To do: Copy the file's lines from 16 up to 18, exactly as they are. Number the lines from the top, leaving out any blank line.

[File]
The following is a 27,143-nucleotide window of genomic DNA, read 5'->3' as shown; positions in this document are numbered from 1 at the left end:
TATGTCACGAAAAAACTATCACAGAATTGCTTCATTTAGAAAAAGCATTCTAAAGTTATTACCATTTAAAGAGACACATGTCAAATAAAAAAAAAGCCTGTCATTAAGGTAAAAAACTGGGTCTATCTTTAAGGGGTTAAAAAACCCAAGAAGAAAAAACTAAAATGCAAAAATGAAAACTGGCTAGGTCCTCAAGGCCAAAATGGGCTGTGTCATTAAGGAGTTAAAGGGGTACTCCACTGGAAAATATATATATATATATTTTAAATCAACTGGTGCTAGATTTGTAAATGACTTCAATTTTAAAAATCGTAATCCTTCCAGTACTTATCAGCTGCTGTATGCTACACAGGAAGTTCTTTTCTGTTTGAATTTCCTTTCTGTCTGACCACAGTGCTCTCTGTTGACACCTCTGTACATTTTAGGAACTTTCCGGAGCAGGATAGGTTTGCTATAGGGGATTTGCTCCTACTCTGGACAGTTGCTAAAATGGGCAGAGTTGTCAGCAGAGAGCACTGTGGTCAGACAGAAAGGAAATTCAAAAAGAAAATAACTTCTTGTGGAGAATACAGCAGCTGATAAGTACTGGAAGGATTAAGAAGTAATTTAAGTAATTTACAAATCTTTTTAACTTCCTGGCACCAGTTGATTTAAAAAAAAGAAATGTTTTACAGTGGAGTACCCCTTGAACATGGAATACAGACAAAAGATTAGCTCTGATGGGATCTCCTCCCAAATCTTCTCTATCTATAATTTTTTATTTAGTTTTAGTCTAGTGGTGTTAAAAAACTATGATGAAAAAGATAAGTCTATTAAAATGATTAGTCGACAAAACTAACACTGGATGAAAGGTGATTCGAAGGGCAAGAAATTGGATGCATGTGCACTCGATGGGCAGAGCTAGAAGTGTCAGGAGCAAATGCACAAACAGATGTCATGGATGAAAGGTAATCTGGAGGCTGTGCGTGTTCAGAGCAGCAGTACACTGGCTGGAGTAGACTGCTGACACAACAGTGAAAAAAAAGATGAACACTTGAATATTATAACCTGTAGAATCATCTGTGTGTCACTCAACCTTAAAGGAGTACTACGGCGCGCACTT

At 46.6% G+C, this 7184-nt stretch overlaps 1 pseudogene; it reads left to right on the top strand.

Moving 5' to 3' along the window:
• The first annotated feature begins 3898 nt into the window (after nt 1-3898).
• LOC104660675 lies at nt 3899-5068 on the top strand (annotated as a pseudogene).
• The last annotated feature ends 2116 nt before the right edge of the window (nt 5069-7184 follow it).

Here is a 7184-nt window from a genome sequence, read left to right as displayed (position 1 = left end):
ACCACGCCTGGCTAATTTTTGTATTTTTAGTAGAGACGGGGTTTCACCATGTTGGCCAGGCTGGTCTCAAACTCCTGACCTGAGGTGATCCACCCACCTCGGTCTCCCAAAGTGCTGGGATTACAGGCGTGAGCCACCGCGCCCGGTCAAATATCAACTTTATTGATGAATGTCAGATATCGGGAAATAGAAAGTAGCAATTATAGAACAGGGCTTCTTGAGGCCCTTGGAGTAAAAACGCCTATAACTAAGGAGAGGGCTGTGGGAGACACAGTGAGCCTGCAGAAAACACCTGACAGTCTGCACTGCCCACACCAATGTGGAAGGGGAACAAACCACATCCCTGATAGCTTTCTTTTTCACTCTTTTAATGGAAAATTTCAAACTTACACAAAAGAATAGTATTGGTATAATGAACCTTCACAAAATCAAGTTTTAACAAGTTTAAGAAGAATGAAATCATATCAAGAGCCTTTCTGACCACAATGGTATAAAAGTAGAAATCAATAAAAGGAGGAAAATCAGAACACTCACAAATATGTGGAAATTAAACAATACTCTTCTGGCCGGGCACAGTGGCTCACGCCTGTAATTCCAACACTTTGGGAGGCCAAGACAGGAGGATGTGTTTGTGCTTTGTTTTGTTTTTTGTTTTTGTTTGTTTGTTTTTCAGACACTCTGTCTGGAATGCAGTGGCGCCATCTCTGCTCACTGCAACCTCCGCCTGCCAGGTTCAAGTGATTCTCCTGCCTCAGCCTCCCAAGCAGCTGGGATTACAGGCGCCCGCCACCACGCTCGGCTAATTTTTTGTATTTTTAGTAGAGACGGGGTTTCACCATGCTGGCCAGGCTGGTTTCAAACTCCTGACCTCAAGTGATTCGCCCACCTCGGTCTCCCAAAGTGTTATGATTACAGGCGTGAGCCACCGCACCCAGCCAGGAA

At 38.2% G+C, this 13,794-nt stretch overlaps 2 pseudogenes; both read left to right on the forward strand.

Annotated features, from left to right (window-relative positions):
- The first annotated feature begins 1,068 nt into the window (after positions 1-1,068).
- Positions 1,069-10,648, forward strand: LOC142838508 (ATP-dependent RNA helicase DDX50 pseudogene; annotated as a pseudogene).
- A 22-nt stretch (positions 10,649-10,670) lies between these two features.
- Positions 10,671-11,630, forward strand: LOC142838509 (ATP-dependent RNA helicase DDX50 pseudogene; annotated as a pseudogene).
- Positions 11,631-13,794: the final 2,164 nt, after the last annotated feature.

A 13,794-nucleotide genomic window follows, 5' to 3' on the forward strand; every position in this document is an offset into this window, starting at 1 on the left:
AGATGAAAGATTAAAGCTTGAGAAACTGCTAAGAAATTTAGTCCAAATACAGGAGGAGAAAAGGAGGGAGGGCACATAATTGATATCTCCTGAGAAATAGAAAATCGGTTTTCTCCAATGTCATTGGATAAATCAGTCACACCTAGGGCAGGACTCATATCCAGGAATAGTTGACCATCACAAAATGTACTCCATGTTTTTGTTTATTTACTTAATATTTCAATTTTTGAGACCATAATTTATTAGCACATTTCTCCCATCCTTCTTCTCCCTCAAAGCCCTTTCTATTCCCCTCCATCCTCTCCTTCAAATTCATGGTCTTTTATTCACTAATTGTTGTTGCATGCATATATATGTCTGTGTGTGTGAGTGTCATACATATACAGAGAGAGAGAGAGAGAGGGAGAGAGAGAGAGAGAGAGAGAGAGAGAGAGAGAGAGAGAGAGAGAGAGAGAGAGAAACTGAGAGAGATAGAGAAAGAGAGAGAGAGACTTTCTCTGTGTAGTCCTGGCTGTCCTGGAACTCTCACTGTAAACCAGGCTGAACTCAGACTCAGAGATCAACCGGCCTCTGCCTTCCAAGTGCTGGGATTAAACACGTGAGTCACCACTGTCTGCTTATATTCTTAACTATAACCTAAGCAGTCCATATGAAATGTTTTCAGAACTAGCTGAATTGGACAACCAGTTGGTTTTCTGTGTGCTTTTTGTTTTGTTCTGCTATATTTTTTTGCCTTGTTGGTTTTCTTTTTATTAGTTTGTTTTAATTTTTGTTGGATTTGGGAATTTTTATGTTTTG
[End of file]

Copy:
- Positions 11,631-13,794: the final 2,164 nt, after the last annotated feature.

A 13,794-nucleotide genomic window follows, 5' to 3' on the forward strand; every position in this document is an offset into this window, starting at 1 on the left:
AGATGAAAGATTAAAGCTTGAGAAACTGCTAAGAAATTTAGTCCAAATACAGGAGGAGAAAAGGAGGGAGGGCACATAATTGATATCTCCTGAGAAATAGAAAATCGGTTTTCTCCAATGTCATTGGATAAATCAGTCACACCTAGGGCAGGACTCATATCCAGGAATAGTTGACCATCACAAAATGTACTCCATGTTTTTGTTTATTTACTTAATATTTCAATTTTTGAGACCATAATTTATTAGCACATTTCTCCCATCCTTCTTCTCCCTCAAAGCCCTTTCTATTCCCCTCCATCCTCTCCTTCAAATTCATGGTCTTTTATTCACTAATTGTTGTTGCATGCATATATATGTCTGTGTGTGTGAGTGTCATACATATACAGAGAGAGAGAGAGAGAGGGAGAGAGAGAGAGAGAGAGAGAGAGAGAGAGAGAGAGAGAGAGAGAGAGAGAGAGAAACTGAGAGAGATAGAGAAAGAGAGAGAGAGACTTTCTCTGTGTAGTCCTGGCTGTCCTGGAACTCTCACTGTAAACCAGGCTGAACTCAGACTCAGAGATCAACCGGCCTCTGCCTTCCAAGTGCTGGGATTAAACACGTGAGTCACCACTGTCTGCTTATATTCTTAACTATAACCTAAGCAGTCCATATGAAATGTTTTCAGAACTAGCTGAATTGGACAACCAGTTGGTTTTCTGTGTGCTTTTTGTTTTGTTCTGCTATATTTTTTTGCCTTGTTGGTTTTCTTTTTATTAGTTTGTTTTAATTTTTGTTGGATTTGGGAATTTTTATGTTTTG